So, in proclaiming this lesson, Jesus dramatically not only showed the great moral, ethical, and social distance between the rich man and Lazarus.  Jesus declared that the rich man was eternally out of fellowship with the entire community of the faithful. 

This lesson was a powerful condemnation of the Pharisees, religious folks who loved wealth, as being hypocrites.  Remember what Jesus said:  Whoever is faithful in a very little is faithful also in much; and whoever is dishonest in a very little is dishonest also in much.  Jesus termed religion that loves wealth dishonest (Luke 16:10) and “an abomination in the sight of God” (Luke 16:15).  And Jesus used the lesson about the rich man and Lazarus to drive that point home!

More than any other person in recent memory, Dr. Martin Luther King, Jr. exposed the abominable (meaning morally detestable and despicable) dishonesty (hypocrisy) and idolatry to wealth of religion and culture in the United States.  Unlike the current president of the United States, Dr. King did not see or speak about poor and unprivileged people in vulgar terms.  Unlike the self-professed “religious conservatives” who have been the chief supporters and defenders of the current president of the United States, Dr. King spoke up for poor people, sick people, oppressed people, and people who suffered from the effects of wars.  We do Dr. King’s life and ministry a tremendous injustice by allowing his memory to be defined by anything less than the love and justice imperatives found in the religion of Jesus that he preached and lived. 

When we follow the love and justice imperatives in the religion of Jesus that Dr. King preached and lived, we will do much more than engage in annual daylong acts of service.  We will join voices and forces to denounce, condemn, and resist the idolatrous religion of empire and greed that traffics in fear, hypocrisy, and violence.  We will denounce, condemn, and resist policies, politicians, and other powerful actors that marginalize and threaten people across the world like Lazarus, people who live in conspicuous misery while others celebrate conspicuous consumption. 

When we follow the love and justice imperatives in the religion of Jesus that Dr. King preached and lived, we will denounce President Trump and every other person who thinks and speaks about any child of God as being from a “shithole” country.  We will not only cringe about people who, like the rich man, live with callous disregard, outright disdain, and hellish hypocrisy towards our neighbors who suffer, we will confront and challenge them.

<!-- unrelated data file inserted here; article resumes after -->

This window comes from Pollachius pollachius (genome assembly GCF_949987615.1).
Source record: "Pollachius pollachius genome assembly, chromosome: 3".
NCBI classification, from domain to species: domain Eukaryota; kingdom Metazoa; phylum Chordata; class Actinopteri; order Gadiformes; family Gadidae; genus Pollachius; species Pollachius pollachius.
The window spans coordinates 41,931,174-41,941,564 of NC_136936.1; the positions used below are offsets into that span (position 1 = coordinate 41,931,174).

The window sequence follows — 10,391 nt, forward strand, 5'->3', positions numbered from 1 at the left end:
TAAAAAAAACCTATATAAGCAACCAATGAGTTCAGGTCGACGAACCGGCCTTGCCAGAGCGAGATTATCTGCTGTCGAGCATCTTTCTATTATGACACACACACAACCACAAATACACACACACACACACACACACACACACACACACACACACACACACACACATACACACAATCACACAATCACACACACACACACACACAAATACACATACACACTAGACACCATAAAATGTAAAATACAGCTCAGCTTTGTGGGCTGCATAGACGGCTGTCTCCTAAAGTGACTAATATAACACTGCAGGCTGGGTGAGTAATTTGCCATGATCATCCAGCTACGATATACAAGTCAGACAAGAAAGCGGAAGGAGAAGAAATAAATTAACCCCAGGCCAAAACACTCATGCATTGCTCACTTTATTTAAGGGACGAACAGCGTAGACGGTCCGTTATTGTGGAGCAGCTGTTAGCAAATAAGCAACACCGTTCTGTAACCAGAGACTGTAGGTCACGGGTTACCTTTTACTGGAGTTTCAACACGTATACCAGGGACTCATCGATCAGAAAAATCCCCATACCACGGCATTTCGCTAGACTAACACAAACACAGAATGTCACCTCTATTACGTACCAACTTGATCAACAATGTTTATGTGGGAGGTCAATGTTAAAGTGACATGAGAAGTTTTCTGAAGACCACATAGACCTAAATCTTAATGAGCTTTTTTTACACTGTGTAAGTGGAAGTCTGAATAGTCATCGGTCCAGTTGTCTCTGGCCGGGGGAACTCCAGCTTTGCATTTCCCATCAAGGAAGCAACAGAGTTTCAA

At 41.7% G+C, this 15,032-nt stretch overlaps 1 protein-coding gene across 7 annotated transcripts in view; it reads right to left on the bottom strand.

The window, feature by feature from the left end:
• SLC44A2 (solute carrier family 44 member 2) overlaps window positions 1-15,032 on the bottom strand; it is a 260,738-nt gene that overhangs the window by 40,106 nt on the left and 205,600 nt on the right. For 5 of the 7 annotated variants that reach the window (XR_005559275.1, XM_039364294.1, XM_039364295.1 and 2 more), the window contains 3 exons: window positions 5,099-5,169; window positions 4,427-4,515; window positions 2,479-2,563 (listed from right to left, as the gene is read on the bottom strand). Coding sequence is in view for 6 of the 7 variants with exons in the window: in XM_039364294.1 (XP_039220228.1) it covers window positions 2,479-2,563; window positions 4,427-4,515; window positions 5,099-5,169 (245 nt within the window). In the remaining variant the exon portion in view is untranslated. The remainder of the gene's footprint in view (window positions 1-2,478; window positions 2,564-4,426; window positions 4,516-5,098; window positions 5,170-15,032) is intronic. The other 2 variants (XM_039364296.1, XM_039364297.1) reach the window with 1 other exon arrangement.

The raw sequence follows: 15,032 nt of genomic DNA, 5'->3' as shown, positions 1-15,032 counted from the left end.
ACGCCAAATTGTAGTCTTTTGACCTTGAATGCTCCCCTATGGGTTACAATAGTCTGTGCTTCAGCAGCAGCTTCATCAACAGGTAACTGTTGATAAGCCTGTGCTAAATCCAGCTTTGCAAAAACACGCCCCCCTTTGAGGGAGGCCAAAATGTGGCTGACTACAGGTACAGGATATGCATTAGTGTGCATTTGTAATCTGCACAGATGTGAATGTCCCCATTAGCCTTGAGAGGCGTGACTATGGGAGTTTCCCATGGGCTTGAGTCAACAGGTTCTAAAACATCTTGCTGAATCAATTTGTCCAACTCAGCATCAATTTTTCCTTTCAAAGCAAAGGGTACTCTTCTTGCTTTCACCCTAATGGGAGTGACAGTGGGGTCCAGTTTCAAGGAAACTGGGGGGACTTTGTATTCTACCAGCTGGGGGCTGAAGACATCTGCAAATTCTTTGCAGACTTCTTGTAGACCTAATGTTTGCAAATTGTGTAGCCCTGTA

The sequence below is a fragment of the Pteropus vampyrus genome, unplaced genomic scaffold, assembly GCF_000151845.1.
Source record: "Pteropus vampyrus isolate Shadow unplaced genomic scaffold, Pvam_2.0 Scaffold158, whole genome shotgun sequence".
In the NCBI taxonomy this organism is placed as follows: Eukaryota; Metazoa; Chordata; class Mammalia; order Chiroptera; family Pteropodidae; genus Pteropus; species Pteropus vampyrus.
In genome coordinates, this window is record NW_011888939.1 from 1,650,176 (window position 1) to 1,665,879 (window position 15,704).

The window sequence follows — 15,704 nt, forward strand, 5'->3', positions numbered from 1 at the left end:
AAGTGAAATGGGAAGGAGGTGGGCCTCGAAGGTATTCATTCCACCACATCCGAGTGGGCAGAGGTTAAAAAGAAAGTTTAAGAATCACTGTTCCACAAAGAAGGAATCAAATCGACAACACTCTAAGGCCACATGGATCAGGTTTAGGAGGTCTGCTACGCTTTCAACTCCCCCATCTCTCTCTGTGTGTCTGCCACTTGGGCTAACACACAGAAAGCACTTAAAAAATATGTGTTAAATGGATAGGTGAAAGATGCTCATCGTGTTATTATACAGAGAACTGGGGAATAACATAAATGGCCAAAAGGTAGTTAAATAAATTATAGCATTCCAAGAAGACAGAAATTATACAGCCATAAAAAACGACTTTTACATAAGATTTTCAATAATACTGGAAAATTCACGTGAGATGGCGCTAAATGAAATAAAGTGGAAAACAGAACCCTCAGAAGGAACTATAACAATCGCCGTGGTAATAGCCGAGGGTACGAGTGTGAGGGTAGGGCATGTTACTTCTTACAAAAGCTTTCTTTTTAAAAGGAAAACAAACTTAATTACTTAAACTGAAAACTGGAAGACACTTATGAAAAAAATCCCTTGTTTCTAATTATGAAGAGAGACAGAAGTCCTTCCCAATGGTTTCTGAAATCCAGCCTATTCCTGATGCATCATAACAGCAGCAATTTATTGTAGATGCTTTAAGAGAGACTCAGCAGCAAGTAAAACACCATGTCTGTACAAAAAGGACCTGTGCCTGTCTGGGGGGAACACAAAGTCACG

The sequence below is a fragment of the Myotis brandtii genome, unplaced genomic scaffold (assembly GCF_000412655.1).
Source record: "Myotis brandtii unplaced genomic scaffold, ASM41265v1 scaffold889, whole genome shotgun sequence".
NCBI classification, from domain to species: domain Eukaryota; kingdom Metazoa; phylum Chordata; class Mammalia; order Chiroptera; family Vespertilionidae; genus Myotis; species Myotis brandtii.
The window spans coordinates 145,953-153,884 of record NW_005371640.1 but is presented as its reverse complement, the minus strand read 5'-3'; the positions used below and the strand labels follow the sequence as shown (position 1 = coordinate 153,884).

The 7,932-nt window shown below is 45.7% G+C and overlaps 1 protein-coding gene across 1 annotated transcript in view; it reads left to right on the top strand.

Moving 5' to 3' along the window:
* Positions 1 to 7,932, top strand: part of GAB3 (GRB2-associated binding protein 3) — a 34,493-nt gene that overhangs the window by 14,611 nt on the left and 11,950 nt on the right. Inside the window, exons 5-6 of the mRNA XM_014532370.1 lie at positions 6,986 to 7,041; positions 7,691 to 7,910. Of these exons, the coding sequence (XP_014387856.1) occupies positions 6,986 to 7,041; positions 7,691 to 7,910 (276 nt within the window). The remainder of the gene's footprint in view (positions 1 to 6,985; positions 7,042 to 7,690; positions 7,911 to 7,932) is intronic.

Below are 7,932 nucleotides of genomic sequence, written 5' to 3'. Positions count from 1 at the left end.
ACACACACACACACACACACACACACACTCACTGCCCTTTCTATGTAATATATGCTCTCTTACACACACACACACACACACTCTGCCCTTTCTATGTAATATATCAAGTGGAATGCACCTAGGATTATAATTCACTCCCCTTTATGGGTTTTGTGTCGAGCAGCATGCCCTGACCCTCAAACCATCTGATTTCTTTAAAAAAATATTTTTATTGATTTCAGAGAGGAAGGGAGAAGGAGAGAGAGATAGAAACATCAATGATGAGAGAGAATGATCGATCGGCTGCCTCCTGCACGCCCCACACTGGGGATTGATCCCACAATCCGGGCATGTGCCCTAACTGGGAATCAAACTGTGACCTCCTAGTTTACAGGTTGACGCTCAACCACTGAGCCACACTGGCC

When we follow the love and justice imperatives in the religion of Jesus that Dr. King preached and lived, we will confront and challenge our imperial lust for wealth while refusing to share with people in Haiti, El Salvador, across Africa, and elsewhere in the world.  And we will prophetically challenge President Trump and anyone else with the truth that idolatry to wealth inspired the white supremacy and racism responsible for so much of the poverty, disease, and other suffering in Haiti, El Salvador, Africa, and other black and brown areas of the world. 

Idolatry of wealth motivated white European versions of President Trump to plunder, rape, and commit violence in black and brown societies across the world.
 
Idolatry of wealth drove white colonizers and imperialists to steal land from and kill indigenous black, brown, and red people in Africa, India, and throughout the Western Hemisphere.    

Idolatry of wealth inspired white religionists to disregard the love and justice imperatives in the religion of Jesus in order to justify trying to exterminate indigenous people.

Idolatry of wealth inspired white religionists who, like the Pharisees who ridiculed Jesus, were lovers of money rather than God, called the entire hellish slavery empire organized and operated in this society righteous. 

Idolatry of wealth inspired white religionists to sanction slavery and manifest destiny, sanction discrimination against immigrants, and support laws and policies that legalized discrimination, bigotry, and abuse of people like Lazarus.

Idolatry of wealth inspired those white religionists to call resistance to slavery and anti-discrimination and anti-poverty advocacy evil.   

When we follow the love and justice imperatives in the religion of Jesus that Dr. King preached and lived, we will remind President Trump and anyone else what the Psalmist declared long ago at Psalm 24:1:  The earth is the LORD’s and all that there is in it, the world, and those who live in it…  We will remind President Trump and anyone else who idolizes wealth that God became incarnate as a colonized child in a poor family.  We will remind President Trump and anyone else who idolizes wealth that when the child Jesus was threatened by a maniacal ruler named Herod an angel directed Joseph to take Jesus and Mary to Egypt, a nation in Africa.